For example, because of the continual increases in airport taxes this year, low cost airline easyJet has decided to significantly down size its operations at Madrid airport with nearly 400 jobs now hanging in the balance.
And yesterday, the Association of Spanish Airlines, ALA, heavily condemned a proposed further eight percent rise in taxes next year which will be five percent above the three percent rate of inflation.
The airlines consider the rise as disproportionate and a move which will only cause further financial problems for the airline industry and encourage international carriers to mount new hubs and increase flights to other more competitive destinations.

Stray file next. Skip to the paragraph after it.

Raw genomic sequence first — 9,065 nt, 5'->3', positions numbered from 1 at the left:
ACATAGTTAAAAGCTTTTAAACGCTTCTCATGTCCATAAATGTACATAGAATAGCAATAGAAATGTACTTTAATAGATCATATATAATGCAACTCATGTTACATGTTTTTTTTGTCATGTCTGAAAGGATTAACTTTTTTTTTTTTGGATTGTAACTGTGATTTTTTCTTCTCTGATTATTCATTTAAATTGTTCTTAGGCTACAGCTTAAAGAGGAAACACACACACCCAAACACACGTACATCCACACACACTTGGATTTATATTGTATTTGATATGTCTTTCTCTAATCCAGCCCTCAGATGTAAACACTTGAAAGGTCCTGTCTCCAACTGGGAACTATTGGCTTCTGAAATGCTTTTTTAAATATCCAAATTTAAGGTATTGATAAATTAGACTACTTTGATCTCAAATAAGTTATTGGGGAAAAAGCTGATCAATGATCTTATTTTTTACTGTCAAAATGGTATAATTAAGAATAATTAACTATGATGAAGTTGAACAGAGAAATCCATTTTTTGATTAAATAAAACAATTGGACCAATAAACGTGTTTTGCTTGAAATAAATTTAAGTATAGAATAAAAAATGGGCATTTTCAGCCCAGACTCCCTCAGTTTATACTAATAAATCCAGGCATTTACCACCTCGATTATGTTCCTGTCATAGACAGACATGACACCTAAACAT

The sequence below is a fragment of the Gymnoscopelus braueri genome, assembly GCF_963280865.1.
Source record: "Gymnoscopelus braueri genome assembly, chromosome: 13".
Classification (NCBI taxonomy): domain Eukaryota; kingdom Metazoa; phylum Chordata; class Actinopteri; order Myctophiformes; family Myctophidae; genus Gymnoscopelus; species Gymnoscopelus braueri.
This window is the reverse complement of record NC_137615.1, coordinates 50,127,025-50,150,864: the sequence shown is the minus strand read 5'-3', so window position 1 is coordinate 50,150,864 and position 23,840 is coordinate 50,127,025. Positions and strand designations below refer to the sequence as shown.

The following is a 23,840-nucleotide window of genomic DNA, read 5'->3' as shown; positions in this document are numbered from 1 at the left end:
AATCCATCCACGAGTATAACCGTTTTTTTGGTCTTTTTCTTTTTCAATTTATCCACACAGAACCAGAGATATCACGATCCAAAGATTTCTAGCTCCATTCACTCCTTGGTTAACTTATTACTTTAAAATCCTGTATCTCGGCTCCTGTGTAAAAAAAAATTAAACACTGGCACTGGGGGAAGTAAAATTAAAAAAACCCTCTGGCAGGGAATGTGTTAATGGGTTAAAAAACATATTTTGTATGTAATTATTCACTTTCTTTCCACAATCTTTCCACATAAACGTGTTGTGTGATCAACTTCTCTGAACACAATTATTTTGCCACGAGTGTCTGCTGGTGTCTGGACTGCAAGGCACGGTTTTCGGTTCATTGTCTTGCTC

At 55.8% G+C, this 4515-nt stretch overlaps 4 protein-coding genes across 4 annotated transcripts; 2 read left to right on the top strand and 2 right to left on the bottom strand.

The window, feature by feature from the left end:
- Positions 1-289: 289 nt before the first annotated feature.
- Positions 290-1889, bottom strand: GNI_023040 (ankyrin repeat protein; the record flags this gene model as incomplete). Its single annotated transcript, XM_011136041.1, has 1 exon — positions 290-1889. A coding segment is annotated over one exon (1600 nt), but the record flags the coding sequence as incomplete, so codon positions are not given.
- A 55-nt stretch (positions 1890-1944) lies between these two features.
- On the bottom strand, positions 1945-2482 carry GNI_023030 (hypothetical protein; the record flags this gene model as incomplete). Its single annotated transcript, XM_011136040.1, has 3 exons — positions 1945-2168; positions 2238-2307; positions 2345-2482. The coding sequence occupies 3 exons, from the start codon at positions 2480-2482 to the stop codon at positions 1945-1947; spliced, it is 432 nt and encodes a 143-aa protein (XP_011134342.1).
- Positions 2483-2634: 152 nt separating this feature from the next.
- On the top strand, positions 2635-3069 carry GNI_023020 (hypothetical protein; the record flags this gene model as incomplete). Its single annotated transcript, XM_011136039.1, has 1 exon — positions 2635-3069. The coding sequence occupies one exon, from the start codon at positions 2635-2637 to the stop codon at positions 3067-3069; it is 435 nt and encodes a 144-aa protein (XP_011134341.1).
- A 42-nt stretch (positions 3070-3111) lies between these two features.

According to the association, the consequences of the 50 percent increase in operating costs introduced this year are clear to see. Spanish airports have handled 120'000 less flights this summer alone, that is the equivalent of 4.5 million passengers.
And, with regards to next year, if AENA, the Spanish airports and air traffic control body is allowed to enforce more tax increases, a further drop in activity of between six and seven percent is being forecast.
The recent announcement by central government that the Balearics will be able to impose more flexible airport taxes and landing fees this winter has been criticised by the international airlines for coming too late to make any real difference this year because their winter flight programmes were set months ago.
One industry source said that it was just clever PR on behalf of AENA but means very little because they should have taken this step at the beginning of the summer, not on the eve of Autumn. The airline industry is vital for Spain and its tourist industry, forcing up prices will just restrict growth and delay the recovery from the recession, the ALA said.